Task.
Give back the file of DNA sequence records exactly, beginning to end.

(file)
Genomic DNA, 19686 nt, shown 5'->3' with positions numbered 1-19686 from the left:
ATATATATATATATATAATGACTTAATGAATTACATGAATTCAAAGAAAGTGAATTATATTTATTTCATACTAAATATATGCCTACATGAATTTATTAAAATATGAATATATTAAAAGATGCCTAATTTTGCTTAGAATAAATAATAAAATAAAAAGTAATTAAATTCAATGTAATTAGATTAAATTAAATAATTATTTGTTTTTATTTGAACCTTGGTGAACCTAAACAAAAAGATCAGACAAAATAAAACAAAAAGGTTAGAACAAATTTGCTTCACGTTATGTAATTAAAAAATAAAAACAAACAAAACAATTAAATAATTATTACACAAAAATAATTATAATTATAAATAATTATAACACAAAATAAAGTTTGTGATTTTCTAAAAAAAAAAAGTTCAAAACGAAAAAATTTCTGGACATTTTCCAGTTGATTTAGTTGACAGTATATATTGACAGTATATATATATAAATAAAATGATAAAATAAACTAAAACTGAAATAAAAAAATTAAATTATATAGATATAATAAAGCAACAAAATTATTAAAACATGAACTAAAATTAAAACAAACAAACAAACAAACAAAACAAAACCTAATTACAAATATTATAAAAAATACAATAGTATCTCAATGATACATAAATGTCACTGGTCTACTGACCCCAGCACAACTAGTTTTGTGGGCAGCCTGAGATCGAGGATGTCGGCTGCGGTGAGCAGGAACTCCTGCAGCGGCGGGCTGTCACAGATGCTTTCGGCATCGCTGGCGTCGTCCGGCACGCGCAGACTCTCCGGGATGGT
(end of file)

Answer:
Genomic DNA, 19686 nt, shown 5'->3' with positions numbered 1-19686 from the left:
ATATATATATATATATAATGACTTAATGAATTACATGAATTCAAAGAAAGTGAATTATATTTATTTCATACTAAATATATGCCTACATGAATTTATTAAAATATGAATATATTAAAAGATGCCTAATTTTGCTTAGAATAAATAATAAAATAAAAAGTAATTAAATTCAATGTAATTAGATTAAATTAAATAATTATTTGTTTTTATTTGAACCTTGGTGAACCTAAACAAAAAGATCAGACAAAATAAAACAAAAAGGTTAGAACAAATTTGCTTCACGTTATGTAATTAAAAAATAAAAACAAACAAAACAATTAAATAATTATTACACAAAAATAATTATAATTATAAATAATTATAACACAAAATAAAGTTTGTGATTTTCTAAAAAAAAAAAGTTCAAAACGAAAAAATTTCTGGACATTTTCCAGTTGATTTAGTTGACAGTATATATTGACAGTATATATATATAAATAAAATGATAAAATAAACTAAAACTGAAATAAAAAAATTAAATTATATAGATATAATAAAGCAACAAAATTATTAAAACATGAACTAAAATTAAAACAAACAAACAAACAAACAAAACAAAACCTAATTACAAATATTATAAAAAATACAATAGTATCTCAATGATACATAAATGTCACTGGTCTACTGACCCCAGCACAACTAGTTTTGTGGGCAGCCTGAGATCGAGGATGTCGGCTGCGGTGAGCAGGAACTCCTGCAGCGGCGGGCTGTCACAGATGCTTTCGGCATCGCTGGCGTCGTCCGGCACGCGCAGACTCTCCGGGATGGT